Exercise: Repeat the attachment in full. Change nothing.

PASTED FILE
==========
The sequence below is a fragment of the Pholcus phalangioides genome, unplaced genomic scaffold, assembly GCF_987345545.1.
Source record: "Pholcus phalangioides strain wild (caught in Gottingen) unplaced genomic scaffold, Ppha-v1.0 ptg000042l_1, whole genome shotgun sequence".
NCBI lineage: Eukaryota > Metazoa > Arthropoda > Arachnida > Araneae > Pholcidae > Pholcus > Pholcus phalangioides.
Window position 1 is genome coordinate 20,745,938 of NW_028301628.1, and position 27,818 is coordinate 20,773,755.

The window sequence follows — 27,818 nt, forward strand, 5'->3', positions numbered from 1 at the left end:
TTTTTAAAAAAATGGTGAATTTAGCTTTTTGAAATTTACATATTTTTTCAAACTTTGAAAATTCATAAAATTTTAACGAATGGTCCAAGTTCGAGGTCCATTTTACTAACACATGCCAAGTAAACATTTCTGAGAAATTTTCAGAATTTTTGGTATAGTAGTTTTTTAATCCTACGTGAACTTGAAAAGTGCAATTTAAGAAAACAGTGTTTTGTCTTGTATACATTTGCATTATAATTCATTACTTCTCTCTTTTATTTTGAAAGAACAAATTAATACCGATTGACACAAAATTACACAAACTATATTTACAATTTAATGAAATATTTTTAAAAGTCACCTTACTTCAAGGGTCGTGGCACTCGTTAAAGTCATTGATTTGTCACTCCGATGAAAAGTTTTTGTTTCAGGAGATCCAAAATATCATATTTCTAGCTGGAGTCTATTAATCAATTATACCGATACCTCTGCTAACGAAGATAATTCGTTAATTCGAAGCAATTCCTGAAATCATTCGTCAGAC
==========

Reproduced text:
The sequence below is a fragment of the Pholcus phalangioides genome, unplaced genomic scaffold, assembly GCF_987345545.1.
Source record: "Pholcus phalangioides strain wild (caught in Gottingen) unplaced genomic scaffold, Ppha-v1.0 ptg000042l_1, whole genome shotgun sequence".
NCBI lineage: Eukaryota > Metazoa > Arthropoda > Arachnida > Araneae > Pholcidae > Pholcus > Pholcus phalangioides.
Window position 1 is genome coordinate 20,745,938 of NW_028301628.1, and position 27,818 is coordinate 20,773,755.

The window sequence follows — 27,818 nt, forward strand, 5'->3', positions numbered from 1 at the left end:
TTTTTAAAAAAATGGTGAATTTAGCTTTTTGAAATTTACATATTTTTTCAAACTTTGAAAATTCATAAAATTTTAACGAATGGTCCAAGTTCGAGGTCCATTTTACTAACACATGCCAAGTAAACATTTCTGAGAAATTTTCAGAATTTTTGGTATAGTAGTTTTTTAATCCTACGTGAACTTGAAAAGTGCAATTTAAGAAAACAGTGTTTTGTCTTGTATACATTTGCATTATAATTCATTACTTCTCTCTTTTATTTTGAAAGAACAAATTAATACCGATTGACACAAAATTACACAAACTATATTTACAATTTAATGAAATATTTTTAAAAGTCACCTTACTTCAAGGGTCGTGGCACTCGTTAAAGTCATTGATTTGTCACTCCGATGAAAAGTTTTTGTTTCAGGAGATCCAAAATATCATATTTCTAGCTGGAGTCTATTAATCAATTATACCGATACCTCTGCTAACGAAGATAATTCGTTAATTCGAAGCAATTCCTGAAATCATTCGTCAGAC